In 2008 Barack Obama campaigned for the Presidency with a promise of change, “Change we can believe in.”  Well change did arrive in the shape of the global financial crisis which was not the change many had hoped for.  Well in 2023 change is coming to the world of AML, a big change.  At the end of September the Payment Services Regulator (PSR) in the UK published a consultation paper, ahead of a change to regulation in 2023.  The recommendations from the PSR are profound and will reach far beyond the shores of the U.K.

At a high level, the PSR is asserting banks and firms that launder the proceeds of fraud are partially responsible and accountable for the fraud itself. Pursuant to which the PSR is proposing to legislate that victims of bank fraud will be fully and expediently reimbursed.  50% of the reimbursement will be paid by the bank where the victim holds their account and the other 50% will be paid by the bank where the money is initially laundered.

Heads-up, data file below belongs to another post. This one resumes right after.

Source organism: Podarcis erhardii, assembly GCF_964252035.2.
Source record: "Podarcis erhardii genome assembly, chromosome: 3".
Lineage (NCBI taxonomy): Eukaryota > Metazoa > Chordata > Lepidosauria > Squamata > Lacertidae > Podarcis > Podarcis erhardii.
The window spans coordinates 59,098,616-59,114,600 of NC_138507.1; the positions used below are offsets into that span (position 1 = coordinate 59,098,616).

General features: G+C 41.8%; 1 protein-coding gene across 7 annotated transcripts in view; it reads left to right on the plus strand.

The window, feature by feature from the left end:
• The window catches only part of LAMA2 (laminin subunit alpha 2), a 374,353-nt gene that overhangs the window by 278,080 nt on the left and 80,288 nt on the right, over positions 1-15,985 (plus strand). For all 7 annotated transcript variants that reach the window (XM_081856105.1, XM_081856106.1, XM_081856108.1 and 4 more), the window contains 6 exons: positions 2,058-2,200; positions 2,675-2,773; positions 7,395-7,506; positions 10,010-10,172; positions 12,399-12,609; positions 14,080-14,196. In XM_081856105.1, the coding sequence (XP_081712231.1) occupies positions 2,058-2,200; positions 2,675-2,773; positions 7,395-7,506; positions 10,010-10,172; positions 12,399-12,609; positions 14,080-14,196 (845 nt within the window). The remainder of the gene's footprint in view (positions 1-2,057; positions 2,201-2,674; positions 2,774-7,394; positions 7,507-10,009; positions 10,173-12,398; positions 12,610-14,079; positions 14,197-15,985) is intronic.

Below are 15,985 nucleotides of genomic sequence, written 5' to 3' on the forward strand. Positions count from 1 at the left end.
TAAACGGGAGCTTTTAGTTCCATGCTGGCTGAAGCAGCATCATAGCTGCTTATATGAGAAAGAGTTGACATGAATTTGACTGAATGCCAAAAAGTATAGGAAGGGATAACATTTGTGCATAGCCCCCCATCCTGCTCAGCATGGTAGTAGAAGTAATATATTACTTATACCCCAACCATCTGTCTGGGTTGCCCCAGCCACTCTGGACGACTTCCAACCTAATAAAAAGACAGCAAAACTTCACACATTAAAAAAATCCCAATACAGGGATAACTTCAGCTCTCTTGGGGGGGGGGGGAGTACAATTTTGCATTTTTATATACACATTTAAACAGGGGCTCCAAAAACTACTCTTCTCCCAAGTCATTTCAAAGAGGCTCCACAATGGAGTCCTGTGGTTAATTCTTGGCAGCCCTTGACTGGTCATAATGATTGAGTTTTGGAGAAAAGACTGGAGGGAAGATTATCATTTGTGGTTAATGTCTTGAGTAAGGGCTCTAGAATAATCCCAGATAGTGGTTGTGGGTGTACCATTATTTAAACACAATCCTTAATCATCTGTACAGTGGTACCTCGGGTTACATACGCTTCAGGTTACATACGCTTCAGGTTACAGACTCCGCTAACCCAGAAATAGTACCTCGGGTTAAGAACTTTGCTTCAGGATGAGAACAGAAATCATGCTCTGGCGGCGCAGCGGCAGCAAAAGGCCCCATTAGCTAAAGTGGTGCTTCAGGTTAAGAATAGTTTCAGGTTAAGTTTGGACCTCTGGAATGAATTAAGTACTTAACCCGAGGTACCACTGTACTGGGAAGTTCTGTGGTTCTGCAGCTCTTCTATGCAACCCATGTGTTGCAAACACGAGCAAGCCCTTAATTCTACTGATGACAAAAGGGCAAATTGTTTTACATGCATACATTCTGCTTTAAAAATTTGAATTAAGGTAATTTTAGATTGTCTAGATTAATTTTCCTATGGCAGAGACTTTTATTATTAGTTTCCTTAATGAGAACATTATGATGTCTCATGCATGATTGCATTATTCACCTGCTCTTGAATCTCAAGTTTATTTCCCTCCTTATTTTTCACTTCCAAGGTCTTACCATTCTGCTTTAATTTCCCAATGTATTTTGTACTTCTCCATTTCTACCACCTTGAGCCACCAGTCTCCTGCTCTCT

Yes, there will be disputes, there will be challenges, including the prudential status of some smaller firms where a lot of money appears to be laundered.  Nonetheless, the PSR will press ahead in order to protect customers and reduce instances of fraud.

Anyone who is unsure of the implications of this proposed change, stay with us over the coming weeks and we will explain more. At a high level, the commercial implications here are significant.  Put simply  laundering money will put you out of business, so change is coming.

It has to.  There will be inconvenience to legitimate customers and their transactions, but this will be tolerated.

The fact is, money cannot be stolen from a bank account without controlling another account to pay the stolen funds into. The PSR want to ‘incentivise fraud prevention, by incentivising AML. This is a big change and will be welcomed by some as much as it will be resisted by others.  What’s your point of view?

Anonymous (Senior Compliance Consultant)

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